In 2007 some ill-intentioned fellow posted him a couple of cartridges from Italy.
Now the desiccated body of poor Elisa Claps has been found - in the roof of the church where she was last seen. God rest her soul - and Heather Barnett's, too.
The whole thing's most odd. Surely the church was searched when she went missing ?
Not only that, but according to the same Austrian report ...
Meanwhile, the discovery of Elisa's body has thrown up more speculation
The discovery was made only on Wednesday despite renovation work taking place on the church twice since her disappearance, prompting claims that her body may have been moved since she was killed.
Well, that would certainly help explain why she ended up in the roof, but what of our perjuring Dorsetshire Italian ? The police seem to think that the same person killed both people. I can't see a fornicating Italian priest heading to Bournemouth to eliminate a total stranger somehow, even after all the other recent Church revelations.
A local newspaper has also printed claims that Elisa was killed by a priest who worked in the Most Holy Trinity Church at the time she vanished, and died two years ago.
"It's impossible Father Mimì Sabia didn't know anything about what had happened in his church. The truth is that he got Elisa pregnant and killed her," La Gazzetta del Mezzogiorno reported an unnamed local source as saying.
Another local priest, Father Marcello Cozzi, said: "There was an atmosphere of a conspiracy of silence in those years. I think someone wanted to help the killer evade capture."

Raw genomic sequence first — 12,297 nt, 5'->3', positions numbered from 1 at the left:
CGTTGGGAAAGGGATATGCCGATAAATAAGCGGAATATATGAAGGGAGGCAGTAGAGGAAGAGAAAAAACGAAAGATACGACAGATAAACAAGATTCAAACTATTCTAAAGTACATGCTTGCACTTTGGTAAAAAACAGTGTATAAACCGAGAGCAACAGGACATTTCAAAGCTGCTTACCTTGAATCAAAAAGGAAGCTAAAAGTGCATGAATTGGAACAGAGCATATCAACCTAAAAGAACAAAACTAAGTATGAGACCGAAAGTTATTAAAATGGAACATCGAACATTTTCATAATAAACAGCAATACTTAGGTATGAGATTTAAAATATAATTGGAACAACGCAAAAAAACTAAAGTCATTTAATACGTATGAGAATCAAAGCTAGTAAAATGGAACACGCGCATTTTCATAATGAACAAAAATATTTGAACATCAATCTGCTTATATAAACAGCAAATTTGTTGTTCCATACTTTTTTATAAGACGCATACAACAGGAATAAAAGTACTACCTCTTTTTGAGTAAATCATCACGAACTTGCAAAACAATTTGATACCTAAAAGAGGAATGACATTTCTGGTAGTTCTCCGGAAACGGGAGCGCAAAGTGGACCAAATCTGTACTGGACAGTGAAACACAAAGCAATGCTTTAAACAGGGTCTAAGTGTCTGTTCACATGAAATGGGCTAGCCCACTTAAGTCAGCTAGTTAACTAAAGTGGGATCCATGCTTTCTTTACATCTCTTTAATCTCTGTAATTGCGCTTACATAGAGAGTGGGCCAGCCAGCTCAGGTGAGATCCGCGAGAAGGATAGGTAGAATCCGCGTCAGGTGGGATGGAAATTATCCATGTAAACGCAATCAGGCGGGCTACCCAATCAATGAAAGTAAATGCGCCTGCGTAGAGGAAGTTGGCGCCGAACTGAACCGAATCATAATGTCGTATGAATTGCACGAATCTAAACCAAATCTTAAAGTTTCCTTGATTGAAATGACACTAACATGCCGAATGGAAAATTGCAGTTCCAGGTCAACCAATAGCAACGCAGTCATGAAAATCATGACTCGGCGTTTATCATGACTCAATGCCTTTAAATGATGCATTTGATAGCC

Most puzzling. Let us hope the forensic people can bring aid and comfort.
Monday, March 22, 2010
Several sectors of the Japanese economy are tipped to benefit from the Y2.2 trillion programme, through which families will receive payments of Y13,000 (£97) every month for each child if the new Government is able to push its much-vaunted programme through parliament.At getting on for £175 per month per child, presumably tax-free, it appears to this father of four, taxed as a single person, to be a pretty good deal. The previous deal was Y10,000 per child, increased from 5,000 for the first two and 10,000 for subsequent kids in 2007. So for four children you're talking an increase in 3 years from Y30,000 to Y92,000 - tripled, and at current exchange rates nearly £700 a month.
Payments will rise to Y23,000 a month in the second year of the scheme as part of the Government’s effort to demonstrate that the State will permanently be on the side of families and childrearing.